Introduction The process through which we make microfluidic chips is called lithography. This presentation is an introduction to how we do lithography in the Zarelab. There are actually two types of lithography involved in making a microfluidic chip:
Photolithography: Making a mold on a silicon wafer using UV light to etch a design
Soft lithography:Using the mold to make a chip from polydimethylsiloxane (PDMS) polymer
Historically, lithography is a type of printing technology that is based on the chemical repellence of oil and water.
Photo-litho-graphy: latin: light-stone-writing
In 1826, Joseph NicephoreNiepce, in Chalon, France, takes the first photograph using bitumen of Judea on a pewter plate, developed using oil of lavender and mineral spirits
In 1935 Louis Minsk of Eastman Kodak developed the first negative photoresist
In 1940 Otto Suess developed the first positive photoresist.
In 1954, Louis Plambeck, Jr., of Du Pont, develops the Dycryl polymeric letterpress plate
The purpose of photolithography is to create small structures or features on a silicon wafer using photoresist. Features are made out of photoresist by etching with UV light.
Photolithography uses this general process:
Postbaking (varies depending on resist type)
Photoresist is an organic polymer which changes its chemical structure when exposed to ultraviolet light.
It contains a light-sensitive substance whose properties allow image transfer onto a printed circuit board.
There are two types of photoresist: positive and negative
Positive and Negative Photolithography
Exposure to UV light makes it more soluble in the developer
Exposed resist is washed away by developer so that the unexposed substrate remains
Results in an exact copy of the original design
Exposure to UV light causes the resist to polymerize, and thus be more difficult to dissolve
Developer removes the unexposed resist
This is like a photographic negative of the pattern
Prior to doing photolithography, we need to make exposure masks for our mold. These are used during the exposure step of photolithography to etch the desired design into the photoresist.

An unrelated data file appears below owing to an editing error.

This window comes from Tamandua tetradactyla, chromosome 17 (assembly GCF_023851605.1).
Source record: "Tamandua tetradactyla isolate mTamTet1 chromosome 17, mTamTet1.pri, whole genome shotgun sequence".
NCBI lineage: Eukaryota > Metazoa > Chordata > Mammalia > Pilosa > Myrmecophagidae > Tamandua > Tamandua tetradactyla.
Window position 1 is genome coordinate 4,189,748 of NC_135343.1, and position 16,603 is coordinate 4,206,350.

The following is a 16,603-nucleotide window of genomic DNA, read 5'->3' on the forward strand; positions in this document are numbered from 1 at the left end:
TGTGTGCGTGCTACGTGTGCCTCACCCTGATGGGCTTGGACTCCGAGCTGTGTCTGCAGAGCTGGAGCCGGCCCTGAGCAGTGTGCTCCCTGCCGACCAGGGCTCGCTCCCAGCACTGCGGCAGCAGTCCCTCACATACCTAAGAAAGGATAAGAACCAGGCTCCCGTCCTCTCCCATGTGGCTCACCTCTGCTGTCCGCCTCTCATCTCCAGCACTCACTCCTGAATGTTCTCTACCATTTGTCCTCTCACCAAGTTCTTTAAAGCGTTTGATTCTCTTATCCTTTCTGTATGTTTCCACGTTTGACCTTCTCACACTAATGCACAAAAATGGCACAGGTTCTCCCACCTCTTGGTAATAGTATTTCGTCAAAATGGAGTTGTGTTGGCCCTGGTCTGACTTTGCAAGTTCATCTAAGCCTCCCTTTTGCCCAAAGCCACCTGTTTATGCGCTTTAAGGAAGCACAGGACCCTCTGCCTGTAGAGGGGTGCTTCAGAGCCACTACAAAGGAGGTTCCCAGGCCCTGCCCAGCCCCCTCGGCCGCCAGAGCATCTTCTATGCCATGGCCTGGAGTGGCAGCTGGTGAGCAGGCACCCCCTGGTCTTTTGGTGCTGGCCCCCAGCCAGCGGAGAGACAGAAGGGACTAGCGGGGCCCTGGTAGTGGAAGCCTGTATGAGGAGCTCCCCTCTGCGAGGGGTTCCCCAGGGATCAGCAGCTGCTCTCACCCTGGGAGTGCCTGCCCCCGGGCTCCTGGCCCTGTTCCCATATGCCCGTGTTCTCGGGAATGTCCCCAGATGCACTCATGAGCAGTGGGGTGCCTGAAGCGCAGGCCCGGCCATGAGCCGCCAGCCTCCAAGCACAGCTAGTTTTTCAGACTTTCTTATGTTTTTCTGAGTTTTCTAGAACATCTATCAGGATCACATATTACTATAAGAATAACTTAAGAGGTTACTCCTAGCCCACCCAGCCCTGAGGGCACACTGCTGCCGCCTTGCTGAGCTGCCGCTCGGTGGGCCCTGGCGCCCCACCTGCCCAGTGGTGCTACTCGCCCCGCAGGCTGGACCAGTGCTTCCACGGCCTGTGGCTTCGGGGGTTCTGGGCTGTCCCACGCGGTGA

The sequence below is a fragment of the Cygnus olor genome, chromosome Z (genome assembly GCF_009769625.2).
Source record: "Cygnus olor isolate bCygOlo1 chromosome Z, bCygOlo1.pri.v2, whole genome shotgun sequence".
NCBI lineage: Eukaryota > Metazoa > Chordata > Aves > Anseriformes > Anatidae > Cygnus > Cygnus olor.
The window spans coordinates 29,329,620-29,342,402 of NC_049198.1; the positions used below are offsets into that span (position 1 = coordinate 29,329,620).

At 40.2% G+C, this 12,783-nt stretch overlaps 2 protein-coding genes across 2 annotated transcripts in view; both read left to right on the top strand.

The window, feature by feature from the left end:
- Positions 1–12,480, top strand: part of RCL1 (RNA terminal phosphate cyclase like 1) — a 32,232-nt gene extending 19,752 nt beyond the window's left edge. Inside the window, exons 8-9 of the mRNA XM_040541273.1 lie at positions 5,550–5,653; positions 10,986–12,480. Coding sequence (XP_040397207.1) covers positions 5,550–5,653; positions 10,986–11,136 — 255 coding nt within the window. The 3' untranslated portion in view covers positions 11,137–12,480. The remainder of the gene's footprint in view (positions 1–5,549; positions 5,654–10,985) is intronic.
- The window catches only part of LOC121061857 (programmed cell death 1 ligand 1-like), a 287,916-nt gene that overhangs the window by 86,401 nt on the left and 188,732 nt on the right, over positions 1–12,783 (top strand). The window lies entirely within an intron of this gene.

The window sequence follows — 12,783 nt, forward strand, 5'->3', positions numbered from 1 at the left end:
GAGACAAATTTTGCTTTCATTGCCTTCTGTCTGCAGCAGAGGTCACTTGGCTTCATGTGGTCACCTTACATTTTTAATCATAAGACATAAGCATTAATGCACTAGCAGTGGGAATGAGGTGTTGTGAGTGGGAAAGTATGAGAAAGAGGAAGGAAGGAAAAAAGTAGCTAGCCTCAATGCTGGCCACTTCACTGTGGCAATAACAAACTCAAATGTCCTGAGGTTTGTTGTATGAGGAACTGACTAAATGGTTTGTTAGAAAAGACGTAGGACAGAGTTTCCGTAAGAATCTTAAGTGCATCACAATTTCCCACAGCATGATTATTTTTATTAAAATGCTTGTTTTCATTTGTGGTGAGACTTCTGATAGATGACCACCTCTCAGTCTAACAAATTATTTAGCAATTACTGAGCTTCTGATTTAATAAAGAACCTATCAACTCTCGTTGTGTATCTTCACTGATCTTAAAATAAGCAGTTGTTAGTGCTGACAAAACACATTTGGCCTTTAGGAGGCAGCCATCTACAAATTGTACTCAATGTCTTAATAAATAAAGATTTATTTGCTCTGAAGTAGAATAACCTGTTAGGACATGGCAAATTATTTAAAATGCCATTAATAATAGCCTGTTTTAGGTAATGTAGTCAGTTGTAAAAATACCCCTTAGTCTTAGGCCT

70 µm x 7 µm Channel 70 µm x 1 µm Channel
The channel mold has two different feature thicknesses: 7 µm and 1 µm. Therefore, we need two separate masks for the two different resist layers.
Negative Resist Photolithography Step 1: Wafer Priming All wafers need to be primed with HMDS to increase adhesion of the photoresist to the wafer. This can be done either in the yes oven or svgcoat track. Step 2: Spincoating The wafer is placed on a rotating platform, or “chuck”, and held via vacuum suction. Resist is poured onto the wafer. The wafer spins at high speed (several thousand rpm’s). The speed determines the resist thickness.
Negative Resist Photolithography Step 3: Prebaking Following spincoating, wafers need to be baked on a hotplate. Step 4: Exposure Wafers are exposed to UV light using the karlsuss or evalign instruments. A mask is used to transfer the design to etch the design onto the spincoated resist. The energy and time required can vary with resist thickness, so refer to the SU-8 data sheets.
Negative Resist Photolithography Step 5: Postbaking Following exposure, wafers need to be baked on a hotplate again. Refer to the SU-8 data sheets for baking times. Step 6: Development Wafers are placed in SU-8 developer, which removes resist that was not exposed to UV light. Only the desired features remain. Development times vary with thickness, so refer to the SU-8 data sheets.
Positive Resist Photolithography For all subsequent layers after the first layer, do NOT re-prime the wafer. Wafers with photoresist on them cannot be put in priming instruments. Step 1: Spincoating & Prebaking For positive resist (SPR 220), we use the svgcoat instruments. These are automated tracks where pre-set recipes are used for specific thicknesses. Different thicknesses require different prebaking strategies. Ask a section member for advice.
Positive Resist Photolithography Step 2: Exposure Once again, the karlsuss or evalign instruments are used for exposure. There are no reliable data sheets for SPR resist. Therefore, ask a section member for advice on what settings to try first. Step 3: Development Use the automated svgdev tracks for positive resist.
Positive Resist Photolithography Step 4: Postbaking (optional) If your positive resist is a mold for a channel that will have a valve or pump above it (like in this sample design), you should postbake it. This curves the cross-section, which allows for complete closure of the channel. Postbaking 120 ˚C, 5 min Postbakingshould be done at 120 ˚C for at least 5 min. Check the profile using a microscope. If no valve is employed, there is no need to postbake.